How Acupuncture Helps Men with Infertility
by Dr. Jay Sordean
Read How Acupuncture Helps Men with Infertility by Dr. Jay Sordean to learn more about The Redwood Clinic and our Acupuncture office in Berkeley, CA.
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It’s become rather commonly known that Acupuncture has produced some very positive and even remarkable success stories in solving fertility problems in women. Now, new research shows there’s a very good possibility that Acupuncture might hold some enhancement benefits for their male counterparts as well.
Over the years, women have born all of the children as well as the brunt of criticism when they are unable to do so. In reality, men suffer from infertility issues almost as frequently as women. According to statistics from the National Infertility Association (an organization also known as RESOLVE), between 35% and 40% of infertility problems among couples are actually caused by male conditions.
Male fertility issues commonly fall into the categories of low sperm count, abnormal sperm shape, abnormal sperm size and reduced motility (capability of movement). Additional influencing factors can also fall into the areas of lifestyle, genetics and physiological changes, but these were not really major areas of consideration for this study.
Twenty-eight men who were diagnosed with idiopathic (unknown) infertility issues were chosen for this study. Sperm samples were taken from each man prior to the start of the study with each individual asked to abstain from sexual contact for 3 days prior to sampling.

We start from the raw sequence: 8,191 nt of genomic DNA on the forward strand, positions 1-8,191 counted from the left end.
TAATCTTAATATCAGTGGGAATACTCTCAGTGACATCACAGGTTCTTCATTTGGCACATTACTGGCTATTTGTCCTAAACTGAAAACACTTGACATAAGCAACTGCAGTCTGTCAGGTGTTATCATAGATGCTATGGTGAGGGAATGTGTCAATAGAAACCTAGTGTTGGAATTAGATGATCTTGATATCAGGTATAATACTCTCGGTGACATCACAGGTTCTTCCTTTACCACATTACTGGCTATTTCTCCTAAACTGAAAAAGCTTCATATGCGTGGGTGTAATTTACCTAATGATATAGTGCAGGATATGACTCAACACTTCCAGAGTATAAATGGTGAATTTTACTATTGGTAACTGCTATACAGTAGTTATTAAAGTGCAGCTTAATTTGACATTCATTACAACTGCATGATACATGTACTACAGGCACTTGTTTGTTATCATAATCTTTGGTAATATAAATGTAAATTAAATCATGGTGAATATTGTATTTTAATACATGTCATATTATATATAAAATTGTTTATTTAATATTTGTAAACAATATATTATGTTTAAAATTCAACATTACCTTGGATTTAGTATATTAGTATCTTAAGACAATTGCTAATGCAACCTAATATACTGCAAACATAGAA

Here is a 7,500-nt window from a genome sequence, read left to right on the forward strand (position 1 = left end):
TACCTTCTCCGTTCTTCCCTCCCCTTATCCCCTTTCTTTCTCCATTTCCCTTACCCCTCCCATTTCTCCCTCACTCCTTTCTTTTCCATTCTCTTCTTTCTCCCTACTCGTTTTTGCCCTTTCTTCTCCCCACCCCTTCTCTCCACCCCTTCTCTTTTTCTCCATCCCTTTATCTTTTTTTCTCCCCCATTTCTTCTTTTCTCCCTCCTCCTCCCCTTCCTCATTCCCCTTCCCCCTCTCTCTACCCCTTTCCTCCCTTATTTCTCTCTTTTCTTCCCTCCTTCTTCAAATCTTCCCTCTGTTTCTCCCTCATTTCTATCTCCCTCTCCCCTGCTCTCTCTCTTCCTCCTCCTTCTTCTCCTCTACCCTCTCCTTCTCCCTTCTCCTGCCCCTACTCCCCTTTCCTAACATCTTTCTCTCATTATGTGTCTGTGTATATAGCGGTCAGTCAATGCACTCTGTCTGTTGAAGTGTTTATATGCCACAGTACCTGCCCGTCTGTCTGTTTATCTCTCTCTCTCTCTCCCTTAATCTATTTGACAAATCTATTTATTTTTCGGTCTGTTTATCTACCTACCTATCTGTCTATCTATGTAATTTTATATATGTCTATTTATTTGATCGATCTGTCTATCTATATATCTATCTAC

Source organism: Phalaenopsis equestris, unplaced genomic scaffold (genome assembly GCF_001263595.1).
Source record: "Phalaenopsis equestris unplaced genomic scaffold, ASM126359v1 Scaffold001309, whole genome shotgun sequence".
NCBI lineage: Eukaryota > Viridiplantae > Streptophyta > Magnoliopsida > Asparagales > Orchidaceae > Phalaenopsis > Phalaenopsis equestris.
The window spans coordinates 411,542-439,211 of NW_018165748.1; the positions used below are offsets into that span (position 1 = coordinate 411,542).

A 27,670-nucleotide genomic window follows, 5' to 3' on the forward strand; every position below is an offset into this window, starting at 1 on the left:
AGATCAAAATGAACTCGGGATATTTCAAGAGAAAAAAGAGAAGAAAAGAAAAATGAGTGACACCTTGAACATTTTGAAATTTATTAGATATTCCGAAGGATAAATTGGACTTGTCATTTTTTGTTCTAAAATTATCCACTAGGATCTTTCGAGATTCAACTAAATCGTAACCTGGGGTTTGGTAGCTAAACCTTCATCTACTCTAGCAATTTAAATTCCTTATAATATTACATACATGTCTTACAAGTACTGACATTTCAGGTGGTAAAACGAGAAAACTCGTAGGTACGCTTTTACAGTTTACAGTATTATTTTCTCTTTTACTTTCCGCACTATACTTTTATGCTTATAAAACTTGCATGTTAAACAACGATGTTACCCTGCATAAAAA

A portion of the men received Acupuncture twice per week over a 5-week period, while the control group received no such treatment.
Overall, the men in the Acupuncture group showed significant improvements in sperm motility; number and percentage of healthy sperm produced; and showed significant changes in sperm structure and quality.
For instance, while median motility levels increased some in the control group, they increased from 44.5% to 50% in the Acupuncture group. At the start, the percentage of healthy sperm among men in the Acupuncture group and their sperm volume were on the low side. After 10 sessions of treatments, the healthy sperm of the average person in the group had increased four-fold, with the number of sperm per sample increased five-fold. In addition, significant changes in sperm structure and quality were seen in the samples from the Acupuncture group. There was little to no significant changes in the sperm of the control group.
The authors concluded that despite the inability of Acupuncture to significantly reduce some sperm abnormalities, the treatment could be used to improve overall sperm quality, leading to the possibility of increased fertility.
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